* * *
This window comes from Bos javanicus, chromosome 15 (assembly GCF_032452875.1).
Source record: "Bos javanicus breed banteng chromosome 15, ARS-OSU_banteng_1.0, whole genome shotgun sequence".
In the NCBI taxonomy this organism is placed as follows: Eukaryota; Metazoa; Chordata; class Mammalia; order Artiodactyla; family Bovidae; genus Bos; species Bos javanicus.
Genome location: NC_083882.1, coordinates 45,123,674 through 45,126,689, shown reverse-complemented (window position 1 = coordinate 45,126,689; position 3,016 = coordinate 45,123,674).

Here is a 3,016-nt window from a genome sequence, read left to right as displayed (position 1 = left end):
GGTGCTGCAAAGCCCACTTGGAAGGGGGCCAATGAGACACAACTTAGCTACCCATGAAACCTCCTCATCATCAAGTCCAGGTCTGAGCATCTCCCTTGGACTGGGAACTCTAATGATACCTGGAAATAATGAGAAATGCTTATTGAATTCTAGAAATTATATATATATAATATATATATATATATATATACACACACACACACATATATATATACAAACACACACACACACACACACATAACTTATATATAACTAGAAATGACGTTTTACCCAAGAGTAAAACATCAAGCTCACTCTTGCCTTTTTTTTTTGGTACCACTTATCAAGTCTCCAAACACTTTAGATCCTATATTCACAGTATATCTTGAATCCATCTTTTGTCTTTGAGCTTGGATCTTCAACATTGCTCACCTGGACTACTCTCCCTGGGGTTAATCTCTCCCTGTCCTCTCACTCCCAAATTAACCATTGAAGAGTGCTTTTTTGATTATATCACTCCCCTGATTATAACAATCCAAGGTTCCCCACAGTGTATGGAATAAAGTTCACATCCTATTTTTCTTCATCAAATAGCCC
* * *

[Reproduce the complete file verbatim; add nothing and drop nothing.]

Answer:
This window comes from Bos javanicus, chromosome 15 (assembly GCF_032452875.1).
Source record: "Bos javanicus breed banteng chromosome 15, ARS-OSU_banteng_1.0, whole genome shotgun sequence".
In the NCBI taxonomy this organism is placed as follows: Eukaryota; Metazoa; Chordata; class Mammalia; order Artiodactyla; family Bovidae; genus Bos; species Bos javanicus.
Genome location: NC_083882.1, coordinates 45,123,674 through 45,126,689, shown reverse-complemented (window position 1 = coordinate 45,126,689; position 3,016 = coordinate 45,123,674).

Here is a 3,016-nt window from a genome sequence, read left to right as displayed (position 1 = left end):
GGTGCTGCAAAGCCCACTTGGAAGGGGGCCAATGAGACACAACTTAGCTACCCATGAAACCTCCTCATCATCAAGTCCAGGTCTGAGCATCTCCCTTGGACTGGGAACTCTAATGATACCTGGAAATAATGAGAAATGCTTATTGAATTCTAGAAATTATATATATATAATATATATATATATATATATACACACACACACACATATATATATACAAACACACACACACACACACACATAACTTATATATAACTAGAAATGACGTTTTACCCAAGAGTAAAACATCAAGCTCACTCTTGCCTTTTTTTTTTGGTACCACTTATCAAGTCTCCAAACACTTTAGATCCTATATTCACAGTATATCTTGAATCCATCTTTTGTCTTTGAGCTTGGATCTTCAACATTGCTCACCTGGACTACTCTCCCTGGGGTTAATCTCTCCCTGTCCTCTCACTCCCAAATTAACCATTGAAGAGTGCTTTTTTGATTATATCACTCCCCTGATTATAACAATCCAAGGTTCCCCACAGTGTATGGAATAAAGTTCACATCCTATTTTTCTTCATCAAATAGCCC